Daryl Somers ‘deeply regrets’ hurt caused by ‘Hey Hey It’s Saturday’

Mar 31, 2021
Kamahl said he does not hold grudges against host Daryl Somers (pictured) and the rest of the 'Hey Hey It's Saturday' cast. Source: Twitter 3AW Melbourne/@3AW693

Popular Australian television show Hey Hey It’s Saturday, which ran from 1971 to 1999, has been shrouded in controversy this week, with its former host Daryl Somers issuing an apology amid complaints about the show’s “offensive” racist jokes and slurs.

On Monday, singer Kamahl spoke out about being the butt of insensitive, race-themed jokes during his time on the popular Aussie sketch show, saying he was often left “humiliated” during his appearances. The 86-year-old revealed, however, that he didn’t have any grievances with Somers, who he said neither encouraged the behaviour nor stopped it.

Somers, 69, broke his silence on Wednesday and provided radio station 3AW with a statement of apology, saying he “deeply regrets any hurt felt” by Kamahl and that he “never set out to offend anybody”.

“I want to make it very clear that I – and all members of the Hey Hey team – do not condone racism in any form,” he said. “I have always considered Kamahl a friend and supporter of the show, so I deeply regret any hurt felt by him as a result of anything that took place on the programme in the past.”

The apology comes after Somers told The Daily Telegraph last week that there was no way a TV program today would be able to “get away” with the stuff they did on the show. Somers reiterated this sentiment in his apology statement, saying that he appreciates that “in the context of modern society, some material from the past is plainly inappropriate”.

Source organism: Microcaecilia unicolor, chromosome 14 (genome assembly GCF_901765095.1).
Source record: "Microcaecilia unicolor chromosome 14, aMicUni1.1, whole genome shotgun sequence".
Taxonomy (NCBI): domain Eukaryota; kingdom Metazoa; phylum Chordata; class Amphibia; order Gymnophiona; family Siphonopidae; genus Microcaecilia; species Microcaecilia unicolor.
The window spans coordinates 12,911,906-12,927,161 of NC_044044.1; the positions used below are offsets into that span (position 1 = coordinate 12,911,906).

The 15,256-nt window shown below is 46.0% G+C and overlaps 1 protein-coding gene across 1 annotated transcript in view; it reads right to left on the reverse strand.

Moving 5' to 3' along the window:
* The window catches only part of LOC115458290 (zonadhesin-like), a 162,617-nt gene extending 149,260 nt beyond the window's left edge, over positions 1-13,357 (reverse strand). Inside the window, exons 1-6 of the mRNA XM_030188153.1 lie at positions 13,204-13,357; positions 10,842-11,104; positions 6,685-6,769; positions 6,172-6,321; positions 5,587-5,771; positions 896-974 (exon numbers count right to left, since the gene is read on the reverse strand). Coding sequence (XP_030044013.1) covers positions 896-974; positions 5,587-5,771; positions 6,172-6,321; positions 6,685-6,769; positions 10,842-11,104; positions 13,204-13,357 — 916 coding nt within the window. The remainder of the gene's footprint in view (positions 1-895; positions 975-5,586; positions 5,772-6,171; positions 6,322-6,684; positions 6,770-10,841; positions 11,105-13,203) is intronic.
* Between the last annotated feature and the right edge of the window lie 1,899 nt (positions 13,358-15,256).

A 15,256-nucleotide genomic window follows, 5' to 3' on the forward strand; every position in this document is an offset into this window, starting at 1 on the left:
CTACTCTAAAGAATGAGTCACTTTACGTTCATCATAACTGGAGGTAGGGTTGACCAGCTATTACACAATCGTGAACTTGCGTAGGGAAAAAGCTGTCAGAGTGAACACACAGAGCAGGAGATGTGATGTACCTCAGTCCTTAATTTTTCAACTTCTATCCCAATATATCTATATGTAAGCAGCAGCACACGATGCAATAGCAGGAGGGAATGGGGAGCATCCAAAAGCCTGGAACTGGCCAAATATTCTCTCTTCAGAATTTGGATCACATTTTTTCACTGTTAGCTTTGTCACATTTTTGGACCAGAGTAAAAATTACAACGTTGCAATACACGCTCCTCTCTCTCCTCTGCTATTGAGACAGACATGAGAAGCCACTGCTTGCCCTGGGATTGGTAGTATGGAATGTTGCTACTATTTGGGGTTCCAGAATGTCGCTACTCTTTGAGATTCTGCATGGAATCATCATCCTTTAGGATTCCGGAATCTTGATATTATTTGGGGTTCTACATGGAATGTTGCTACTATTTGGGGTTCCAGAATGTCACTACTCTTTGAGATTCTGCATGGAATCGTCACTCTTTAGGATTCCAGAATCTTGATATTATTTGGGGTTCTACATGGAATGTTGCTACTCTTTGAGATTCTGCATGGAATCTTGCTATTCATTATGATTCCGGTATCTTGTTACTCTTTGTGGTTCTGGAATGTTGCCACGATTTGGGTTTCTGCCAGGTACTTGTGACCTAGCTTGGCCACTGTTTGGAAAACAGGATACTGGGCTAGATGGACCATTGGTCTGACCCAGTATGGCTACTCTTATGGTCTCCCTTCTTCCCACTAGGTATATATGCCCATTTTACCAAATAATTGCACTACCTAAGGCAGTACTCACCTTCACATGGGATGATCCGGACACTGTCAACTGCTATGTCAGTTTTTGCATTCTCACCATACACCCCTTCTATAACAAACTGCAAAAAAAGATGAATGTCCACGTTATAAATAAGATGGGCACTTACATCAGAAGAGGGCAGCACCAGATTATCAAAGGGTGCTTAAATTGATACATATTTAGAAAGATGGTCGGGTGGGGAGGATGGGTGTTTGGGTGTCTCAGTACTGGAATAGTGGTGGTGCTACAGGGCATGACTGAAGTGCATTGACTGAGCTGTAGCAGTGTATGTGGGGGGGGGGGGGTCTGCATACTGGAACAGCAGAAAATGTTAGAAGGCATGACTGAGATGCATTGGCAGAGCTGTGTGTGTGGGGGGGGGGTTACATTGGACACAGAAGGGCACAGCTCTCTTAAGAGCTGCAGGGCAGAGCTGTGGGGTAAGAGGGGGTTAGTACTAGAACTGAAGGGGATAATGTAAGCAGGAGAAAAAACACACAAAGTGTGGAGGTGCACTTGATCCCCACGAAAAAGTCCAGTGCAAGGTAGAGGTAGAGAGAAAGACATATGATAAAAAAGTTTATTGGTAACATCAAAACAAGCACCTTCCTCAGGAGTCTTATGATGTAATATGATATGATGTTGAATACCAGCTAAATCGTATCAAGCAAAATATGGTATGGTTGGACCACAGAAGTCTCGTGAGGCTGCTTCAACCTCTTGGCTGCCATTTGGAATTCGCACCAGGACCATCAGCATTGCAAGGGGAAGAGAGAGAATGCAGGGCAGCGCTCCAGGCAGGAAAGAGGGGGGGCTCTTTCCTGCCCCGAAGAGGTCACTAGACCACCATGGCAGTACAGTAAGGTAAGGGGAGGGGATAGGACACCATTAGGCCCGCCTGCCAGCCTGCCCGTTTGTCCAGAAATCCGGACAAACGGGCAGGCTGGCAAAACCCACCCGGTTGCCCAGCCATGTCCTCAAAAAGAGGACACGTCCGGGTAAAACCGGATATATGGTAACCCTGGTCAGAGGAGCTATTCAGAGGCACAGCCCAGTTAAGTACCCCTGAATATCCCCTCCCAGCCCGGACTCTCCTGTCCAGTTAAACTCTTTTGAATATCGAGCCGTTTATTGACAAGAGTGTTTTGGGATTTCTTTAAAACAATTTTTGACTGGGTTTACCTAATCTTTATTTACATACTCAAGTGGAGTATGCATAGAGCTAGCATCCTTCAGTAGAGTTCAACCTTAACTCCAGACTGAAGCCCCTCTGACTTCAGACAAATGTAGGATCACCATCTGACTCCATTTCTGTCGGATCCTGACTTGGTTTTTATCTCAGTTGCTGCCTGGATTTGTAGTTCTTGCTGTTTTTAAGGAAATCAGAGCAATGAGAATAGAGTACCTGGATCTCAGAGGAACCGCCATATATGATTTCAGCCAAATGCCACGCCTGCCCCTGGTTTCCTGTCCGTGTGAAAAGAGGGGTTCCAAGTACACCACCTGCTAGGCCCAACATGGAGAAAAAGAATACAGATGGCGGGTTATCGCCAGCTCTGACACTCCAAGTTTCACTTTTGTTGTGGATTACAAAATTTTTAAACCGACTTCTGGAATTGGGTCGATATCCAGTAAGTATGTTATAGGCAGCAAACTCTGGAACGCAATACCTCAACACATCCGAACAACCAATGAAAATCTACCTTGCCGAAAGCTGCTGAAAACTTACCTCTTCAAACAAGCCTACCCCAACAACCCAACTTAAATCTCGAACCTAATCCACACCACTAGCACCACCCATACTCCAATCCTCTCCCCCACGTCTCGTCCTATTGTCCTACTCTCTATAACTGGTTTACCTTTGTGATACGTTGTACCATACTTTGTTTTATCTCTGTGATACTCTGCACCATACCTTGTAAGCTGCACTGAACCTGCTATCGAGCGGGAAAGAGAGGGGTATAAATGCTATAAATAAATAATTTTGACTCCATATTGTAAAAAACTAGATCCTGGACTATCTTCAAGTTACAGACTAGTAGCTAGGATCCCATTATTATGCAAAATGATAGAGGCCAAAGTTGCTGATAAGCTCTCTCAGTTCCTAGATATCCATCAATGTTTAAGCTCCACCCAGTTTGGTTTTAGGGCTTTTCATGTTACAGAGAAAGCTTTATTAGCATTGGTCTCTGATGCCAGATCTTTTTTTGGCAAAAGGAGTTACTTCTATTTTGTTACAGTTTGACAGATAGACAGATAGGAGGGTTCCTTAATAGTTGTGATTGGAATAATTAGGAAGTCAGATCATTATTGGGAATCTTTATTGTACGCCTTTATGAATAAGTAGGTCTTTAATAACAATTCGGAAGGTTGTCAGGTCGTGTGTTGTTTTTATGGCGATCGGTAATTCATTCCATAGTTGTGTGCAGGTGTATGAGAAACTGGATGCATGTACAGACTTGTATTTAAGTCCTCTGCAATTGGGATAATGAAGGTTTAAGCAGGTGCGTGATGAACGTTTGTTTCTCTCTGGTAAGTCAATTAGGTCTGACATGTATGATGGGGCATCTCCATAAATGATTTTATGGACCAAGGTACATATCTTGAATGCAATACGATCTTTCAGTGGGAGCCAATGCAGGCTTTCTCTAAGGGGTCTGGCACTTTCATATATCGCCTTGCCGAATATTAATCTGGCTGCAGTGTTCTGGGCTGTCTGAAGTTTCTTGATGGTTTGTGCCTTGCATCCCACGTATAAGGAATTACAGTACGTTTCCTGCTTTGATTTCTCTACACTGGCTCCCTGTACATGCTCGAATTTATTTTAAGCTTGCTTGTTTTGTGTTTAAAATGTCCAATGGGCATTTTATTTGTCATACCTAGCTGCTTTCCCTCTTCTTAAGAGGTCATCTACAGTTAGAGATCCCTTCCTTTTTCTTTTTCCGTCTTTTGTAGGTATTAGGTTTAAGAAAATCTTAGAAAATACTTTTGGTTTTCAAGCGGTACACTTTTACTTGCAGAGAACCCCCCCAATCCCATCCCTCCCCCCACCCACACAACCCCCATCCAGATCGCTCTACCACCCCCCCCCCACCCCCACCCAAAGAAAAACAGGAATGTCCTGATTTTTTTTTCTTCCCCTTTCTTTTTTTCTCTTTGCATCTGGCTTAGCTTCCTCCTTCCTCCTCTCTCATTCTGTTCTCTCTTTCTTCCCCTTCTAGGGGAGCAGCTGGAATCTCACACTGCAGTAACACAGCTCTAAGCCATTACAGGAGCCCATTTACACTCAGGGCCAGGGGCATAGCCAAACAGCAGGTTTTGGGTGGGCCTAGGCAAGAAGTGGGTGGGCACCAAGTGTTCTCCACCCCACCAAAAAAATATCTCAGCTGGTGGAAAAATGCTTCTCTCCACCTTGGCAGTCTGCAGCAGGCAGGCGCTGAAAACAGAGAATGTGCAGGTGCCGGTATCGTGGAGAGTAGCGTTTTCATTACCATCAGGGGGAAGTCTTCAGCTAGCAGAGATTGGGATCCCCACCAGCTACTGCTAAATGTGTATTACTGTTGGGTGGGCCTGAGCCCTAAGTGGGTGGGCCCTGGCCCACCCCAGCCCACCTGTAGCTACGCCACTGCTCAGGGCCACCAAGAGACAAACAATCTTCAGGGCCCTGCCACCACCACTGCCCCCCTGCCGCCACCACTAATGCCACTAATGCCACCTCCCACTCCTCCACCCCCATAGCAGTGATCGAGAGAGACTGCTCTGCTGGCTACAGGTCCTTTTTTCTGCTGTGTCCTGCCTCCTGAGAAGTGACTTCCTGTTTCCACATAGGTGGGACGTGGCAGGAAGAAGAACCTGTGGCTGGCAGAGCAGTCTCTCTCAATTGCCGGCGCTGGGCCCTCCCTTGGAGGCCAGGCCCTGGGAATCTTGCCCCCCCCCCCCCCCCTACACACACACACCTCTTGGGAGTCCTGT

Since the original comments by Somers, footage from the show has been circulating online, including a shocking episode in which Kamahl was hit in the face with white powder and then told, “You’re a real white man.” Kamahl spoke about the incident on Studio 10 on Tuesday, saying it “hurt” to be humiliated on live national television.

“They wouldn’t hit John Farnham or Jimmy Barnes in the face with a powder puff,” he said.

The Herald Sun reported that John Blackman, who was involved in the show’s white powder incident, took to Facebook to question the timing of Kamahl’s complaints earlier this week.

“Goodness me, Kamahl, 37 years [on] and you’re still ‘humiliated’,” he wrote. “You knew where my booth was. If you felt so aggrieved by my ‘quip’ you should have marched up to it, had a quiet word in my ear, and I would have desisted from making any further ‘racist’ remarks forever.

“Keep in mind, we were all performing in less-enlightened (unintended pun) times back in the day and, when I look back over my career on HHIS (via YouTube), I sometimes cringe at what we got away with — but none of it with any intended malice.”

Somers’ statement to 3AW said he “wholeheartedly” supports diversity in the entertainment industry and added that he was “committed to continuous learning and development”.

Hey Hey It’s Saturday never set out to offend anybody but always strived to provide family entertainment,” he wrote. “I am proud of the fact that it was the longest-running comedy/variety programme on Australian television, lasting for 30 years.”

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Did you ever feel at the time that the show's jokes went too far?

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